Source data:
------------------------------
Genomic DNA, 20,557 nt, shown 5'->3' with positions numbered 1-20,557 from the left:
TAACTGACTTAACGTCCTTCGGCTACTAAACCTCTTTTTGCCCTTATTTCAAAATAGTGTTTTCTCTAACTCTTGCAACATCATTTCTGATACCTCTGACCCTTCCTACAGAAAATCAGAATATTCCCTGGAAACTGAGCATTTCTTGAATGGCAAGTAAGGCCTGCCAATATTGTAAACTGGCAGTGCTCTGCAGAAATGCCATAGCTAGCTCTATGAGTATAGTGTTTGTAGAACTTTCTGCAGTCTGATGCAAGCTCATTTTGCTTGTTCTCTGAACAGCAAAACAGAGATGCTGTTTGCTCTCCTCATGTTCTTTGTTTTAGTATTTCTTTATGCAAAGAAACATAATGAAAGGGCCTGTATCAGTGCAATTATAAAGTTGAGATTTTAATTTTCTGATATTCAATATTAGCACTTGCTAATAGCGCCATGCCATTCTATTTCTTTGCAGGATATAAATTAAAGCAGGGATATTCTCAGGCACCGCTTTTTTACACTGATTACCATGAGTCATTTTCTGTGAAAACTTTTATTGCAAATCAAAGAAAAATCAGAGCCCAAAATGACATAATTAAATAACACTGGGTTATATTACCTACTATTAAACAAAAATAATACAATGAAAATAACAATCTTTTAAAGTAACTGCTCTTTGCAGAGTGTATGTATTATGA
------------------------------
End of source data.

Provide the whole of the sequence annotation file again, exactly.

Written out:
Genomic DNA, 20,557 nt, shown 5'->3' with positions numbered 1-20,557 from the left:
TAACTGACTTAACGTCCTTCGGCTACTAAACCTCTTTTTGCCCTTATTTCAAAATAGTGTTTTCTCTAACTCTTGCAACATCATTTCTGATACCTCTGACCCTTCCTACAGAAAATCAGAATATTCCCTGGAAACTGAGCATTTCTTGAATGGCAAGTAAGGCCTGCCAATATTGTAAACTGGCAGTGCTCTGCAGAAATGCCATAGCTAGCTCTATGAGTATAGTGTTTGTAGAACTTTCTGCAGTCTGATGCAAGCTCATTTTGCTTGTTCTCTGAACAGCAAAACAGAGATGCTGTTTGCTCTCCTCATGTTCTTTGTTTTAGTATTTCTTTATGCAAAGAAACATAATGAAAGGGCCTGTATCAGTGCAATTATAAAGTTGAGATTTTAATTTTCTGATATTCAATATTAGCACTTGCTAATAGCGCCATGCCATTCTATTTCTTTGCAGGATATAAATTAAAGCAGGGATATTCTCAGGCACCGCTTTTTTACACTGATTACCATGAGTCATTTTCTGTGAAAACTTTTATTGCAAATCAAAGAAAAATCAGAGCCCAAAATGACATAATTAAATAACACTGGGTTATATTACCTACTATTAAACAAAAATAATACAATGAAAATAACAATCTTTTAAAGTAACTGCTCTTTGCAGAGTGTATGTATTATGA